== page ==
“Was I going to employ a housekeeper? I said I wasn’t. All three members of my family were able-bodied enough to cope with these housewifely responsibilities”, she said in an interview in Accent in 1992.

Her first day on the job should have been a warning: “The day I walked into the Senate Chamber of the Old Parliament House for the first time in 1978, I was struck with the maleness of the place,” she said.

 “Of the 64 Senators only seven were women. When the 124 all-male members of the House of Representatives joined us for the official opening of Parliament, the place was awash with testosterone.”

Making history

Janine Haines went on to make history as the first Australian woman to lead a political party  when she was elected Leader of the Australian Democrats in 1996, but throughout her career she faced constant attack about the legitimacy of the issues she was raising.

 “I’m damned if I do and damned if I don’t,” she said in another interview in The Age. “If I raise questions of pornography, child abuse, incest, domestic violence, they say I’m obsessed with sex. If I raise equality of opportunity, difficulties women face, they say I’m a man-hating feminist. If I’m flippant about myself, it’s lack of confidence; if I’m flippant about them, I’m a sarcastic bitch. If I make strong statements, I’m aggressive; if not, I’m weak. If I’m angry, I’m ‘emotional’. ”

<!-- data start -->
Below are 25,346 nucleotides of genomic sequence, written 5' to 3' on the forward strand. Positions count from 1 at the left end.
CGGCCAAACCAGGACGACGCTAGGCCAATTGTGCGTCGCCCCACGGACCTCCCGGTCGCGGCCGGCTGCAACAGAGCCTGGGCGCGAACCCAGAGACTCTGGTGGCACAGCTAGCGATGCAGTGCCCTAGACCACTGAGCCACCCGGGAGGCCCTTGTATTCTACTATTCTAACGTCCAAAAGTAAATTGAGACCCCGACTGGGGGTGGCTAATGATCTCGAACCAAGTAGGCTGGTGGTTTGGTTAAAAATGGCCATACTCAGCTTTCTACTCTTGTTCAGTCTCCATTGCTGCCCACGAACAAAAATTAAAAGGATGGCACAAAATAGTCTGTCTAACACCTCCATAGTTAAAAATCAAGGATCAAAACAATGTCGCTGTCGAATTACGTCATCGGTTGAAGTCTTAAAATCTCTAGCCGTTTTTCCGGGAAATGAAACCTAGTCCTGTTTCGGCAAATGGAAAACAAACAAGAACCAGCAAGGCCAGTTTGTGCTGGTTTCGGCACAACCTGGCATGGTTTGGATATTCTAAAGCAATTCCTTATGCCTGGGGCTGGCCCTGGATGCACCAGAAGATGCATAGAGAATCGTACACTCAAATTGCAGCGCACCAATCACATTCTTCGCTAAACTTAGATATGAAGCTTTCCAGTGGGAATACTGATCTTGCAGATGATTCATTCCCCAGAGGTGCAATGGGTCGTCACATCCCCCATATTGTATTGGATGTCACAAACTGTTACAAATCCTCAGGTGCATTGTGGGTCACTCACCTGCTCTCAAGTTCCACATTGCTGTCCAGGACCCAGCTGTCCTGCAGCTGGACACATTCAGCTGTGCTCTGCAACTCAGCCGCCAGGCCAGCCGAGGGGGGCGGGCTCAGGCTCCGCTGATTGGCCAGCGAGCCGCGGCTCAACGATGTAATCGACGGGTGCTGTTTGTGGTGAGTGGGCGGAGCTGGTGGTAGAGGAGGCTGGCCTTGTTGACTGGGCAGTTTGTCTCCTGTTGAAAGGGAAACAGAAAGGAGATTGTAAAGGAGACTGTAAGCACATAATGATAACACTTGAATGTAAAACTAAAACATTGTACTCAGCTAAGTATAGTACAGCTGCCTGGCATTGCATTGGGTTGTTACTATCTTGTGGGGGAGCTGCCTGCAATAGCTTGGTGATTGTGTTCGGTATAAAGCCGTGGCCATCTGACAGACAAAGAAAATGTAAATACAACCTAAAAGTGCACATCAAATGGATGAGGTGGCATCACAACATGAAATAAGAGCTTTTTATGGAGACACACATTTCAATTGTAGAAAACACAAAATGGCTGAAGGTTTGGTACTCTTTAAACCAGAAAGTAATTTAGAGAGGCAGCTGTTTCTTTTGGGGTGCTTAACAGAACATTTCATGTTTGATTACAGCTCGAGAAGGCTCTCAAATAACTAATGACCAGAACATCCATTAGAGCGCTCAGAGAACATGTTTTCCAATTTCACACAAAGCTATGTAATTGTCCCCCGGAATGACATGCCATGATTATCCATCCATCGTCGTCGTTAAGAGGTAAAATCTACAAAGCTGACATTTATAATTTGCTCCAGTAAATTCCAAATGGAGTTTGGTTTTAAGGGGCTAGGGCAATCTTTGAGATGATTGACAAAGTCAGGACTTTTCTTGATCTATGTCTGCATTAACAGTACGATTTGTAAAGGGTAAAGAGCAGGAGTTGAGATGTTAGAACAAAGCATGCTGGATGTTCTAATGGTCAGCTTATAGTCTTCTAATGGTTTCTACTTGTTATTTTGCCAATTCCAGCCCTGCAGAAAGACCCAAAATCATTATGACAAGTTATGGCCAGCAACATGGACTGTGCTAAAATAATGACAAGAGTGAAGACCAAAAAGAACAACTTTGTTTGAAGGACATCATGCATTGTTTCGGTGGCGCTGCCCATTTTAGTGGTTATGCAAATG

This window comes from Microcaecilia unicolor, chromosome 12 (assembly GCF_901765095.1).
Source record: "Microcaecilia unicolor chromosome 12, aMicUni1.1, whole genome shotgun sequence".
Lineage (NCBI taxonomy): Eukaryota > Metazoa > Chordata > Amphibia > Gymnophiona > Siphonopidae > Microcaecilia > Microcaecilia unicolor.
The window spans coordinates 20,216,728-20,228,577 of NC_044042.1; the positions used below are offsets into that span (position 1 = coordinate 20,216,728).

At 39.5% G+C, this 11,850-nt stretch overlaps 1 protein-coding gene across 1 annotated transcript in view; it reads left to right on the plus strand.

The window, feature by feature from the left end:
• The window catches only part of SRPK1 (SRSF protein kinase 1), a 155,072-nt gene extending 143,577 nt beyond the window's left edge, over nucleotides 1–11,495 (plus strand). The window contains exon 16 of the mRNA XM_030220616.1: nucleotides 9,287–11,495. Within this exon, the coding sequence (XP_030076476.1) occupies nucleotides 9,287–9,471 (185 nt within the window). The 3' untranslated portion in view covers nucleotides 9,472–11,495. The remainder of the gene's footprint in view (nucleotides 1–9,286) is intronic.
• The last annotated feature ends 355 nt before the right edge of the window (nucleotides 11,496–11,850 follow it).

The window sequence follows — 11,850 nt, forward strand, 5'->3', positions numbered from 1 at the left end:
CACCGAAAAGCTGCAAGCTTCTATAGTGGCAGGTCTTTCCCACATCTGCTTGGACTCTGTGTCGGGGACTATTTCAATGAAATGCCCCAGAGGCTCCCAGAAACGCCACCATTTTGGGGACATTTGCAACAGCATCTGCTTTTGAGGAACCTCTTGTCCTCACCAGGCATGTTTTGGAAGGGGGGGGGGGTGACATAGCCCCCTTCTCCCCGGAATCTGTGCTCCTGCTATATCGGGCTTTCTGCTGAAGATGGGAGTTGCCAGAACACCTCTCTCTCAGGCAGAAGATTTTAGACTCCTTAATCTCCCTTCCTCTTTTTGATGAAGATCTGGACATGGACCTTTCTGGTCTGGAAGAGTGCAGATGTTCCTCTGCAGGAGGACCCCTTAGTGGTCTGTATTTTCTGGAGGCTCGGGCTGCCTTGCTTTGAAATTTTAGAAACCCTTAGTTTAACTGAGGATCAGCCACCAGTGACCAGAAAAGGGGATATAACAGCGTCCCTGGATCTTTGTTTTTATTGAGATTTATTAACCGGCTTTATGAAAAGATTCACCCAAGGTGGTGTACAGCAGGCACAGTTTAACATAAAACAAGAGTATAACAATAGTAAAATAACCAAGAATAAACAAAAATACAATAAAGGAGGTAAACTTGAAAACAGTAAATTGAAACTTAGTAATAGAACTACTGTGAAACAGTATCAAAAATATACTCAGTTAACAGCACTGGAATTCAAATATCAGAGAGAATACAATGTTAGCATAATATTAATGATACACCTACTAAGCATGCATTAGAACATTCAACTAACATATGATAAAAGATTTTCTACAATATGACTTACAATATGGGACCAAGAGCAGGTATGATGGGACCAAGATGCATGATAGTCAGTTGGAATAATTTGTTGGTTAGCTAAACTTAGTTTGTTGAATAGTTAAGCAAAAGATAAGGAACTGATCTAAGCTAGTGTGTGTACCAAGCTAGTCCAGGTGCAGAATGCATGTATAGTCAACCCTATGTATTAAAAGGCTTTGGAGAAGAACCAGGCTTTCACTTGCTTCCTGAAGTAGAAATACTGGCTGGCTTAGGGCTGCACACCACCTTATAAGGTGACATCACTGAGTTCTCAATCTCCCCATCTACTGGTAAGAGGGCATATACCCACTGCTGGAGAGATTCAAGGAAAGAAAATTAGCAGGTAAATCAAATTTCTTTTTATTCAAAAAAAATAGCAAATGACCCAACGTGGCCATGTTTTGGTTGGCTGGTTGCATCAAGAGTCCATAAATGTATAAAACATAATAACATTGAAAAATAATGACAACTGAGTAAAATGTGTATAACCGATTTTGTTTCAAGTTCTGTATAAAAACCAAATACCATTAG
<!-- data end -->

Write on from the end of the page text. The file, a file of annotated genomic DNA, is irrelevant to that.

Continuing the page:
In 1990 Haines resigned from the Senate and stood for the seat of Kingston, but failed to win.

By 1992, she was done with politics and wrote a book about her experience –  Suffrage to Sufferance, 100 Years of Women in Politics (Allen and Unwin), which also documented the history of female suffrage in English-speaking colonial countries and the US. She said she wrote the book to illustrate how recent the struggle for the vote had been, and to remind women they still had a lot to do to be heard.

Haines died in 2004, with history recording her as“feisty”, a label that few men who rigorously defend the issues that are important to their electorates are given.